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Nursing is a lifetime of commitment, compassion

My first "experience" with a nurse was when I was five.

She was a dour-faced matron. She wasn't real but a character in General Hospital, a black-and-white soap on TV. I thought all nurses were like her.

Luckily, my impression of nurses took a 180-degree turn in my adult life.

I have spoken to several as a news reporter and found them to be different from my TV matron.

One of them told me: "Nursing is more than a backbreaking job. It is a vocation that requires a lifetime of commitment and compassion."

A recent fall in Borneo gave me the chance to put the statement to the test.

I sustained multiple fractures in my right leg and was evacuated to Mount Elizabeth Novena Hospital, where I underwent three operations to repair the leg, and had to stay in a ward for about a month.

In that month, I was relying on the nurses even for my basic needs.

Despite running ragged at times as the ward was full, never once did any of them scowl. They always had a smile no matter how hard or dirty the task.

In that month, I learnt about the sacrifices many of the nurses at Ward 12 had to make.

Ms Sumathi Govindaraj, for one, looks forward to night shifts, knowing she would be getting three consecutive days off after a five-day stretch. This so she can fly home to India to see her young children, left with her parents.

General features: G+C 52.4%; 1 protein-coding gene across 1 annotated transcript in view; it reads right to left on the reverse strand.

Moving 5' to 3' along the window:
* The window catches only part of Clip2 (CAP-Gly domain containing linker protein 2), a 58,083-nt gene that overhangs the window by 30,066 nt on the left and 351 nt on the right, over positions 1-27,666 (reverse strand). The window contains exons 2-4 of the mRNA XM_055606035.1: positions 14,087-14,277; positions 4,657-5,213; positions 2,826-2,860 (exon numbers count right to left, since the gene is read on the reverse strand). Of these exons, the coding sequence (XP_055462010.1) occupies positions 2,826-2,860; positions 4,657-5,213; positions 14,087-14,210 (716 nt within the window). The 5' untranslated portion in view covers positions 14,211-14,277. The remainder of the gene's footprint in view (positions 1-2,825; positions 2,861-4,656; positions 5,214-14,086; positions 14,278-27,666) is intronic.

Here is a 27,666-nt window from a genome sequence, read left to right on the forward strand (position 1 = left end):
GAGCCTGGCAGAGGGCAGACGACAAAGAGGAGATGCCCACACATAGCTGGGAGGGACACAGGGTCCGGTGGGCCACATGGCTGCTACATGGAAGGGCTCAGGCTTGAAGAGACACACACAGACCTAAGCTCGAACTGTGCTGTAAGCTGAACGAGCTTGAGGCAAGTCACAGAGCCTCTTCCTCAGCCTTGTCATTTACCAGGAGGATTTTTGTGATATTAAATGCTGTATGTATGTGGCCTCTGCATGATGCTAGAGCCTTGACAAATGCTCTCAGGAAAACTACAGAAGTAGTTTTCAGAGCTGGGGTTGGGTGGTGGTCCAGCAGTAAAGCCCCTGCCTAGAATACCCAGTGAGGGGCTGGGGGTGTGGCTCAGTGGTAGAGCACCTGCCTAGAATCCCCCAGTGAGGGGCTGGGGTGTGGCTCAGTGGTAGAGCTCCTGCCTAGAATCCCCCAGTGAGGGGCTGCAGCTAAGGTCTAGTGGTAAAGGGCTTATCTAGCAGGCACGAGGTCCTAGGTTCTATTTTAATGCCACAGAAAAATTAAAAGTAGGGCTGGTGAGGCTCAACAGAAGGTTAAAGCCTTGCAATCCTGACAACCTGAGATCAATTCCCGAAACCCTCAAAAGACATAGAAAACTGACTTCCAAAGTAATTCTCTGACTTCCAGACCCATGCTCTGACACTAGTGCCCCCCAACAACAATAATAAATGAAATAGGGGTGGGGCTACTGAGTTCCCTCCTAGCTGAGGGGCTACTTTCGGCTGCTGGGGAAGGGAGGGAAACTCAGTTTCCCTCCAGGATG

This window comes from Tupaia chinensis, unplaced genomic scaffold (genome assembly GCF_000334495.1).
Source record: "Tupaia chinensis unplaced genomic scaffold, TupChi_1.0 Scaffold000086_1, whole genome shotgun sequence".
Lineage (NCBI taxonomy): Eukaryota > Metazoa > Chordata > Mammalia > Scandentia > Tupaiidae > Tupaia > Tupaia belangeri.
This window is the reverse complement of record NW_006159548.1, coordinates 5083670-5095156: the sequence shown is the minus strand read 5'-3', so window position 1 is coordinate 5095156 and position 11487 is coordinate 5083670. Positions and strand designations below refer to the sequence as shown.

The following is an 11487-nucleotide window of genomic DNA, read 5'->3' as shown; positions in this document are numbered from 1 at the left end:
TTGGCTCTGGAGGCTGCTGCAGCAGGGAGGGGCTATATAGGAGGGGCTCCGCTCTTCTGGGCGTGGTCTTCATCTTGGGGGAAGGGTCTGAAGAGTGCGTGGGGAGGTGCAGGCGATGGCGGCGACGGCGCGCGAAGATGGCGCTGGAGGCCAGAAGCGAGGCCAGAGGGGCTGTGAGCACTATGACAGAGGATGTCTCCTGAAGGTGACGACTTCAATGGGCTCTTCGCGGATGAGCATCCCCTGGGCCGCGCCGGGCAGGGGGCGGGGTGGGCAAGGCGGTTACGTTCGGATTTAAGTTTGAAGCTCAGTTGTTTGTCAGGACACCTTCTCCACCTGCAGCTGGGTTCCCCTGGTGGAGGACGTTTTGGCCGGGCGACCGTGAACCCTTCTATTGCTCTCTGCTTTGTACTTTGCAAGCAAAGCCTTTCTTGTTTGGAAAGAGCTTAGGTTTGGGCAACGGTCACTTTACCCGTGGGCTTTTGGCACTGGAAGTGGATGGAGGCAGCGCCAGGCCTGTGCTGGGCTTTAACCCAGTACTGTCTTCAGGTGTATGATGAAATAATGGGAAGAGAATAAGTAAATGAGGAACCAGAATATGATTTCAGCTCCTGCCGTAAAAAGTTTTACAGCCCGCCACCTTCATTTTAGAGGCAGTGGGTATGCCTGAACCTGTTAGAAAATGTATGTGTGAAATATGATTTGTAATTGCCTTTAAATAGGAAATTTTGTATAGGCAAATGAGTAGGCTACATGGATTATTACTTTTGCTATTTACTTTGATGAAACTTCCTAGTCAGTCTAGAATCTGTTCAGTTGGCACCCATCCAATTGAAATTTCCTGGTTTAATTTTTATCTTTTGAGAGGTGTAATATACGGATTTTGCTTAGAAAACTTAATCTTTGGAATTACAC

Then there is Filipina Paule Mary Grace Ang, who returned to work a couple of months after having her daughter. It must have been hard for her to leave a baby that young.

Their stories are repeated in the wards of the different hospitals here.

At the beginning of this year, I interviewed nurses from the National University Hospital about accusations a patient had made against them.

Throughout the interview, the three nurses peppered their answers with nice things about him, even though the patient was one from - dare I say it - hell.

He hurled vulgarities, even food trays, at them during his long stay. Despite that, the nurses continued to do their best in managing his health.

I recently came across this poster online: "Nurses are being scorned at for being late with the medicine. Yet, they are holding their bladder because they don't have time to use the bathroom or starving because they missed lunch."

Before you berate the nurse for not answering your call, please think: Would you be able to do her job?

I know I can't, and for that, I need to thank all nurses for doing what they do.

- JUDITH TAN

Share your views with Judith at juditht@sph.com.sg